Everywhere we turn—Facebook, YouTube, TV, our phones—we hear different, competing messages about health. Eat only plants. Go paleo. Run a lot. Don’t run at all. Yoga is life-changing. Yoga is boring. This is the magic bullet for weight loss. There’s no such thing as a magic bullet for weight loss!
Trust me, I’ve heard—and written about—it all. Over the course of my career as a health journalist, I’ve produced stories about all aspects of health and wellness. I’ve covered everything from green smoothie recipes to positive psychology, from HIIT workouts to healing crystals.
Despite all the research and interviews my job entailed, the conventional health wisdom wasn’t exactly working for me. I actually believe that because of all the mixed messages about health and wellness I was writing about and reporting on, my own health suffered. In short, I tried to do too much—I tried to do it all, really, without taking the time to figure out what worked for my body.
So around the same time I quit my full-time job as a writer for one of the world’s biggest health websites earlier this year, I embarked a personal health journey to address some health issues of my own. I even got certified as a health coach and personal trainer to continue my education. Along the way, I realized a lot of surprising things that my years of writing about health never taught me. I learned why a lot of the conventionally "healthy" things I was doing weren’t working—and what I needed to do instead.
All in all, 2017 completely changed the way I think about health. As we enter 2018, here are some lessons this past year has taught me about my health, well-being, and overall happiness. Some were minor, some were more major, but all were valuable in some way. And maybe they’ll provide some value to you, too:
1. Feeling tired all the time is NOT normal.
In 2016 and early 2017, I was tired pretty much constantly. It was hard for me to get out of bed, and I also had trouble sleeping. By 3 p.m. every day, I turned to sugar or coffee to perk up. I thought it was normal—an unfortunate yet expected side effect of a fast-paced NYC lifestyle. But when it started to affect certain parts of my life (from turning down social invites to calling in sick to work), I started doing research. Finally I came across a post in which health blogger Lee From America describes her "adrenal fatigue" in detail, and it matched my symptoms exactly.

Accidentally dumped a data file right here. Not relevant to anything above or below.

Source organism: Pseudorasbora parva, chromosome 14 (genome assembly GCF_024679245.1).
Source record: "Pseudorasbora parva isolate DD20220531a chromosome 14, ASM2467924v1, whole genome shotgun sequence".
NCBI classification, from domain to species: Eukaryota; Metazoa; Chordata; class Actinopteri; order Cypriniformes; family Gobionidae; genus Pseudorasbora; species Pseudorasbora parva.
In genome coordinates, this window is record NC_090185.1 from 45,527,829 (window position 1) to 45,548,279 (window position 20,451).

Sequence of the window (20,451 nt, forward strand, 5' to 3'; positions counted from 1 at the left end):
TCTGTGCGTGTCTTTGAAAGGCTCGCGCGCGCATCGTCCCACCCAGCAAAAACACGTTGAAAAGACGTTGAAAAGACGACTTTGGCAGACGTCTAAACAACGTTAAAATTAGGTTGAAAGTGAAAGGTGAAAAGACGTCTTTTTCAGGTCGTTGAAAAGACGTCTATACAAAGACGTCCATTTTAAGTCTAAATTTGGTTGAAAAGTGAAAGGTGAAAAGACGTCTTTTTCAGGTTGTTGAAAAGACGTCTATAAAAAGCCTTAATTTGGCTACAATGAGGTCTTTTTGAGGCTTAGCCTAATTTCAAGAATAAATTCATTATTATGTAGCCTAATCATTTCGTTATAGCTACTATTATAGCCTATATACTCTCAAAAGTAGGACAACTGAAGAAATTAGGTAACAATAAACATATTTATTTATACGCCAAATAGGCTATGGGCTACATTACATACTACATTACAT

In April of this year, I finally saw a functional medicine doctor who confirmed it. After doing extensive blood work, he found I also had hypothyroidism, high cortisol levels, low progesterone, and several nutrient deficiencies. After following his protocol (which I’ll describe in more detail in a later post) for a few months, I felt 1,000 times better. I had more energy, I lost weight, and overall I felt much more balanced.
2. Diets suck.
This year, I threw out—once and for all—the notion that strict, regimented diets are the way to go. It was sort of ironic, because my doctor did give me some super-strict guidelines to follow. But I quickly realized those didn’t work for me. Let’s be real: At some level, we all know what foods are healthy and which aren’t. It’s just a matter of sticking to it. So instead of worrying about whether foods were "good" or "bad," I started to pay more attention to how foods make me feel and used that as my guide. I also attended a mindful eating retreat in Vermont, which opened my eyes to what eating mindfully really means.
Now I try to ask myself one question before eating something: "How am I going to feel after eating this?" I mean physically and mentally—will I feel bloated/lethargic/tired? Will I feel guilty/gross/regretful? If it’s a yes, I skip it. Knowing that certain foods make me feel crappy doesn’t mean I avoid them entirely, however. If I want to eat ice cream or French fries, I eat ice cream or French fries—knowing full well my stomach isn’t going to feel great. (#YOLO, after all.)
What foods do make me feel good? Protein, healthy fats, fruits, and veggies. Less sugar, dairy, and gluten. Two glasses of wine on a night out instead of four. When you stop and think about it this way, healthy eating really isn't all that complicated.
3. Slogging away on the treadmill won't get you anywhere (literally).